Meanwhile, the bombshell revelation that the Department of Justice refused to pursue the FBI’s request for an investigation into the relationship between the Clinton Foundation and Hillary Clinton’s State Department was buried in paragraph 26 of a CNN report.


However, Trump’s media coverage is obviously also due to his late-stage case of foot-in-mouth disease, compounded by his extraordinary penchant for dousing campaign fires with diesel fuel. In the last month, Trump has engaged in a weeklong spat with the parents of a fallen American soldier; he joked about the potential assassination of his opponent; and he made his comment about Obama and ISIS a several-day ordeal by claiming he meant it literally — no, sarcastically! — no, literally-sarcastically-metaphorically!

As is so often the case with Trump, he’s not entirely right, and he’s not entirely wrong. There’s rank media bias. There’s also legitimate media criticism of a public figure.

Conservatives must disentangle Trump’s narcissism from legitimate criticisms of the media.

But as is also the case with Trump — and uniquely with him — the line has become impossible to distinguish because it has been absorbed into Trump’s personal pathologies. The “dishonest and corrupt” media are dishonest and corrupt not just because they engage in bias, but because they are not favorable to Donald Trump. That’s why Trump has banned, or threatened to ban, the Washington Post, Univision, Buzzfeed, Politico, the Des Moines Register, and the Times’s Maggie Haberman. It’s also why he’s threatened to “open up our libel laws” so that he can prosecute journalists who write “horrible” articles about him.  The “disgusting” media apparently now include The Federalist’s Mary Katherine Ham, about whom Trump recently said: “I don’t know her, but she says only bad things.” That’s not a critique of genuine media bias. That’s thin-skinned Trump being upset that a reporter fails to prostrate herself before him.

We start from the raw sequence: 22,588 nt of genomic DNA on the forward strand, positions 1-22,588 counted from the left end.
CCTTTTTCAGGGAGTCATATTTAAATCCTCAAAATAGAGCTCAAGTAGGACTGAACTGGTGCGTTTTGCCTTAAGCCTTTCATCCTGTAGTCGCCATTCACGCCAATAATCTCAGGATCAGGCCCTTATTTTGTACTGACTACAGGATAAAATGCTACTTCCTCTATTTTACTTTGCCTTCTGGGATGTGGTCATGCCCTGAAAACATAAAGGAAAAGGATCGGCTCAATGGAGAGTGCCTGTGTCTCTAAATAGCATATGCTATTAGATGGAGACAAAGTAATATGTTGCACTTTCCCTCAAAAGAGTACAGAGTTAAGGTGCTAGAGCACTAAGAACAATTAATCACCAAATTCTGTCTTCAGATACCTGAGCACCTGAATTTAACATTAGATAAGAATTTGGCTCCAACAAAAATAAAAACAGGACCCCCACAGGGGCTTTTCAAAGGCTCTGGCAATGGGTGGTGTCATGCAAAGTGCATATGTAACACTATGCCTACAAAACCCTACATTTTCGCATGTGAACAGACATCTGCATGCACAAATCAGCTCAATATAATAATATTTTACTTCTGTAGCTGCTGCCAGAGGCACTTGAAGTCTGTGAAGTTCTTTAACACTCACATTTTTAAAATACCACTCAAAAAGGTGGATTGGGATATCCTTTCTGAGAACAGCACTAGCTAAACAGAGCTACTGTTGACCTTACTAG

Among the many toxins that the conservative movement and the Republican party will have to expel come November is the confusion of Trump’s world-consuming narcissism with legitimate criticisms of institutions that deserve to be held accountable. The media are obviously one such institution. A study published last year in the journal Big Data & Society examined more than 130,000 news articles about the 2012 presidential election produced by more than 700 American and international outlets, and found that “overall, media reporting contained more frequently positive statements about the Democrats than the Republicans. Overall, the Republicans were more frequently the object of negative statements.” That’s not surprising, and balancing that coverage is long overdue. But Trump’s attacks on media bias — which will continue to be diligently parroted by his supporters — have made that harder, by incorporating under the header of “media bias” everything that displeases Donald Trump. Disentangling real institutional problems from Trump’s self-obsession will be among the most difficult tasks facing post-Trump conservatives.

Republican voters thought they were nominating the one candidate who could face down the liberal media. It turns out that they picked the one candidate uniquely vulnerable to them.